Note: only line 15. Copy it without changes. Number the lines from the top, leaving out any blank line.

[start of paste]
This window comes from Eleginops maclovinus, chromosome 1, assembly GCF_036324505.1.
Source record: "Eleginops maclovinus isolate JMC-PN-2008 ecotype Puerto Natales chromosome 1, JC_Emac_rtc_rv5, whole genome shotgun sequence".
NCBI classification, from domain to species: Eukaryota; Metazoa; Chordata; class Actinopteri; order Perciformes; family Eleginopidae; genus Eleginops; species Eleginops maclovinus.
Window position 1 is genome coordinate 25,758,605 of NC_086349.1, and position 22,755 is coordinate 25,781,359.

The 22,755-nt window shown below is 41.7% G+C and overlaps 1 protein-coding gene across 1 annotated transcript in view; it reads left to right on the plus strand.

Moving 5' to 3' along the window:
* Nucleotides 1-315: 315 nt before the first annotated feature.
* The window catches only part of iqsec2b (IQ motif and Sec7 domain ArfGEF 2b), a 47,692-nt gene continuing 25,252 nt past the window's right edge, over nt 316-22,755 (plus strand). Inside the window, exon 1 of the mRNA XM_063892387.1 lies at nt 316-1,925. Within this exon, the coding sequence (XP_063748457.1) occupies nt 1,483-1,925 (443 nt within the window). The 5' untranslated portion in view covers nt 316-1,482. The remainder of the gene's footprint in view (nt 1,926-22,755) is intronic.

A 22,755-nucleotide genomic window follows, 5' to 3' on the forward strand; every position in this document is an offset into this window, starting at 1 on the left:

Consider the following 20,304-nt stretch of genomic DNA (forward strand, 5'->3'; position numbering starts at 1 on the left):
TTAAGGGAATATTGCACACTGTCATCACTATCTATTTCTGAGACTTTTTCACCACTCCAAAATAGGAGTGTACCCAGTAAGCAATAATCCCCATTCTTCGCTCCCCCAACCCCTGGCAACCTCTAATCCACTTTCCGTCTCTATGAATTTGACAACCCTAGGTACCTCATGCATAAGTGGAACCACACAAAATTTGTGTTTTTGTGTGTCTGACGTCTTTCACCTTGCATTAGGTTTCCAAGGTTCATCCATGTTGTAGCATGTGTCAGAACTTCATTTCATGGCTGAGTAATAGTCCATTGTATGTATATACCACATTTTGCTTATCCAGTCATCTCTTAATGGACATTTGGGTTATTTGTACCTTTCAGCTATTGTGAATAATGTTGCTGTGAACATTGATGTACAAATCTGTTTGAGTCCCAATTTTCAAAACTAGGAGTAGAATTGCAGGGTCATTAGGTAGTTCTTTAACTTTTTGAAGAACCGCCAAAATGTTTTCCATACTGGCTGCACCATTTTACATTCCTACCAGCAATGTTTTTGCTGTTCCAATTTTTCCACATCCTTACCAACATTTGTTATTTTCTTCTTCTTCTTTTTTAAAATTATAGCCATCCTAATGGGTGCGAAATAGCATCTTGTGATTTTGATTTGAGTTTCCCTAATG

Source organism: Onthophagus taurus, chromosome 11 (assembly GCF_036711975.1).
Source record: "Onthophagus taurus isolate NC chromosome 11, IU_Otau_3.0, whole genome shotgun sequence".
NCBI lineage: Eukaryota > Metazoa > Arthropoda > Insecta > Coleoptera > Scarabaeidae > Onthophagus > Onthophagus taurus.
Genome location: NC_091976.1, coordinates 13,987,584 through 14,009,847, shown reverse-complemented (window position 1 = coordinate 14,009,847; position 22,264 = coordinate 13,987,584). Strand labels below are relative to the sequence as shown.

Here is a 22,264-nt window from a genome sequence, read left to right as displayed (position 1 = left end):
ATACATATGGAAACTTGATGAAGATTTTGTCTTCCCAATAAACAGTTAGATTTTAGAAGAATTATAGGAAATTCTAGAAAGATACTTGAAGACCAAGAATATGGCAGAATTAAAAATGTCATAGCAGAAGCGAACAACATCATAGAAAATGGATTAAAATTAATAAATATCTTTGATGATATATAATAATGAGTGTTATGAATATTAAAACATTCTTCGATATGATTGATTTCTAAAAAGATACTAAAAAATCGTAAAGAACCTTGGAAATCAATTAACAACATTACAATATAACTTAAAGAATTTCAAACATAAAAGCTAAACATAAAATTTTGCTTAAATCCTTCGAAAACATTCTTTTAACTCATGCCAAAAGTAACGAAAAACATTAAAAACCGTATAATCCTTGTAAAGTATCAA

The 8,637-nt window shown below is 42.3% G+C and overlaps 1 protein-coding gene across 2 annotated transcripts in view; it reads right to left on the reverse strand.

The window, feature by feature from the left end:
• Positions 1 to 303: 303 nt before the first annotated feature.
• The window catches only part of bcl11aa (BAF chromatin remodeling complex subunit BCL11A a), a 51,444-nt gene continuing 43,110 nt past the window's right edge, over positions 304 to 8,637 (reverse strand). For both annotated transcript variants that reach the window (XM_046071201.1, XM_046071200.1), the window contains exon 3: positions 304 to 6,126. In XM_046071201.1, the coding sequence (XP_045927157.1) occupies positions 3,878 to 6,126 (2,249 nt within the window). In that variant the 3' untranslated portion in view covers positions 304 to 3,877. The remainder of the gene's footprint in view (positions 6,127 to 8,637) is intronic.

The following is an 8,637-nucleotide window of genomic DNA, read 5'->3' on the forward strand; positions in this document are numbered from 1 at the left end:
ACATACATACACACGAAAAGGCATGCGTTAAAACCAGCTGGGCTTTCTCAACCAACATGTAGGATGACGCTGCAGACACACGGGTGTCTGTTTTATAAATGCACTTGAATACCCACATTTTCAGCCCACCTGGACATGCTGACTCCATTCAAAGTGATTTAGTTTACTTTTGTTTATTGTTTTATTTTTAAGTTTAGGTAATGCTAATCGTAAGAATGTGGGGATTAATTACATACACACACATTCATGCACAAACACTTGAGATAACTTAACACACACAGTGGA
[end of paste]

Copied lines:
Genome location: NC_091976.1, coordinates 13,987,584 through 14,009,847, shown reverse-complemented (window position 1 = coordinate 14,009,847; position 22,264 = coordinate 13,987,584). Strand labels below are relative to the sequence as shown.